2006 Hardanger Fiddle Music and Dance Workshop

Folklore Village, Dodgeville, WI, July 20 - 23

Our 23rd annual HFAA Workshop and Meeting returned to Folklore Village Farm in Dodgeville, Wisconsin. Set on the edge of a restored prairie 35 minutes west of Madison, WI, Folklore Village offered a lovely, rural setting for hardingfele classes, dance workshops, concerts, lectures, and our members’ annual meeting.

Hauk Buen, our guest fiddle teacher, is a master of both the Telemark and Numedal playing styles. The richness of Telemark music may need no introduction to American audiences. The beauty of the Numedal hardingfele tradition is in the detail, especially in the hands of master fiddler Buen. Numedal is a small valley in Buskerud county (northwest of Oslo); its music carries some of the oldest traditions in hardingfele music. Other dialects may have had virtuosos who built up their traditions more, but there are few traditions that have such a driving and danceable rhythm. Many of the fiddle tunes are made up of short motifs that are repeated with variations and slight changes of ornamentation and bowing in order to create swirls of sound and build momentum.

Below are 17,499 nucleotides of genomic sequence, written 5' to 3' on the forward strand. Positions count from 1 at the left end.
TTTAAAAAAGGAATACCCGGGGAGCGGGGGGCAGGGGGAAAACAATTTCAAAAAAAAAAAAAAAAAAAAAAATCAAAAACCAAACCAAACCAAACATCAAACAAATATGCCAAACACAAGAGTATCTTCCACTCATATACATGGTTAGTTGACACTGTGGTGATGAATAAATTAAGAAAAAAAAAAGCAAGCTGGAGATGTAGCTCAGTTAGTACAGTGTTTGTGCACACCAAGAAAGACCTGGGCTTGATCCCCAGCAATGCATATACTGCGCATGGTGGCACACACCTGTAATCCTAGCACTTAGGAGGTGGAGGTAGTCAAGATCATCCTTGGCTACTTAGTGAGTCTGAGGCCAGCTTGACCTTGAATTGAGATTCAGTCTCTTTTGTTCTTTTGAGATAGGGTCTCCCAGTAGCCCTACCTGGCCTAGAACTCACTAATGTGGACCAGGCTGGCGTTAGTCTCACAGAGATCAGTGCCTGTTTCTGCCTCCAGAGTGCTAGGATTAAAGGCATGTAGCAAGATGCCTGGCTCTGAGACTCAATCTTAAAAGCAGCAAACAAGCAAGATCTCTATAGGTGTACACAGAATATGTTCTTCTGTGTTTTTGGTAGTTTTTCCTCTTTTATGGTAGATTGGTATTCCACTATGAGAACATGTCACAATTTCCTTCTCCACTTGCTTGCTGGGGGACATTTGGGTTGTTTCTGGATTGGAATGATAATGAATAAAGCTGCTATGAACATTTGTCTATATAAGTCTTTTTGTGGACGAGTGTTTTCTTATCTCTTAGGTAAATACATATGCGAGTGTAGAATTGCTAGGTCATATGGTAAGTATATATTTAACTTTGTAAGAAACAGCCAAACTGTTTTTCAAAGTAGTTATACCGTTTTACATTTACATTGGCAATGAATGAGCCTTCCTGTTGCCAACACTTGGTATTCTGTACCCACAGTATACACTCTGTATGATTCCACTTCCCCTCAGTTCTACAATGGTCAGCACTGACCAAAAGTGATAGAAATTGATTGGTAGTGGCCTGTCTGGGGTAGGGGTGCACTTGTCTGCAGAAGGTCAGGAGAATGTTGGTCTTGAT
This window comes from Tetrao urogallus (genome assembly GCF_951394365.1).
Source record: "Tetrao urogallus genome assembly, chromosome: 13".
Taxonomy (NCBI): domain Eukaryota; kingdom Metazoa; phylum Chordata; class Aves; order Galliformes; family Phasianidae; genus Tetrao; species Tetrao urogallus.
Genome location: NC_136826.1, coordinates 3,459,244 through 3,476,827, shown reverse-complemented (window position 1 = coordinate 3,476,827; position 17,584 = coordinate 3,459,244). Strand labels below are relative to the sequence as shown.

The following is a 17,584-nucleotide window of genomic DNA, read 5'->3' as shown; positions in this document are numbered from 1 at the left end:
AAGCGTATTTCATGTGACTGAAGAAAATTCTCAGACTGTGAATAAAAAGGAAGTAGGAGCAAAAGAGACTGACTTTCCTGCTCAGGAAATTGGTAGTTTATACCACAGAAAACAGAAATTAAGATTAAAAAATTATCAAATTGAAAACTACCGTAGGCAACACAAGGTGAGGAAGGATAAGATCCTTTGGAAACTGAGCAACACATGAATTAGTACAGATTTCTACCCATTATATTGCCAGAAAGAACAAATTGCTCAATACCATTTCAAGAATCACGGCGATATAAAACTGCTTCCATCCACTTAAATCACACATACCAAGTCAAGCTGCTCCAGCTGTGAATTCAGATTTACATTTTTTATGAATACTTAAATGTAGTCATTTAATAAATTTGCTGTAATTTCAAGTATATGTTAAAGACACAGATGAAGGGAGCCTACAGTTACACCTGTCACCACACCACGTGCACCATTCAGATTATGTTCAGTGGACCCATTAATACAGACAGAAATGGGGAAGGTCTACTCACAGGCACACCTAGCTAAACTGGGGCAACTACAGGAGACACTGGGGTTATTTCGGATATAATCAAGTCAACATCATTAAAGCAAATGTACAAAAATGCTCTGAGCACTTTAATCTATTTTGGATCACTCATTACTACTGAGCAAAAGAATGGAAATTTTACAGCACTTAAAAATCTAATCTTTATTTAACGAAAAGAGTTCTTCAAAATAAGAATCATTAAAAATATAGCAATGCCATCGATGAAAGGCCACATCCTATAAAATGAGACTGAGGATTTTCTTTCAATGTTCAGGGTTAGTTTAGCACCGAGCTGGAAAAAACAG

Our dance workshops featured Norwegian national dance champions Karin Brennesvik and Sigbjørn Rua teaching the dances of Numedal. The Numedal springar and gangar have a special flavor all their own, opening with a seemingly stately “walking part” that can be interrupted with flashes of acrobatics on the part of the man, continuing with a laus or free dance for the man and woman, and ending with an exhilarating couple turn. There are some other surprises in these dances, as well as a very special form of tremannsdans (one man leading two women). There was also a review of the Halling springar, which was taught in 2005, plus Telespringar and gangar sets at the evening dance parties.Hauk, Karin, and Sigbjørn are well known to many in our American community through their participation in Scandinavian folk dance camps on two coasts, Christmas Revels in a number of cities, concert tours, and earlier HFAA workshops. We were delighted to be able to offer the opportunity for more of you to learn from them and get to know them personally. They and our American instructors are all well known for their teaching skill. The music and dance at this year’s Workshop captivated all levels of musicians and dancers, in an environment that has been called “the warmest and most supportive in North America!”

Click here for more details about our 2006 Workshop Staff.

Farwell Hall and garden
Fiddlers in processional
Dance class students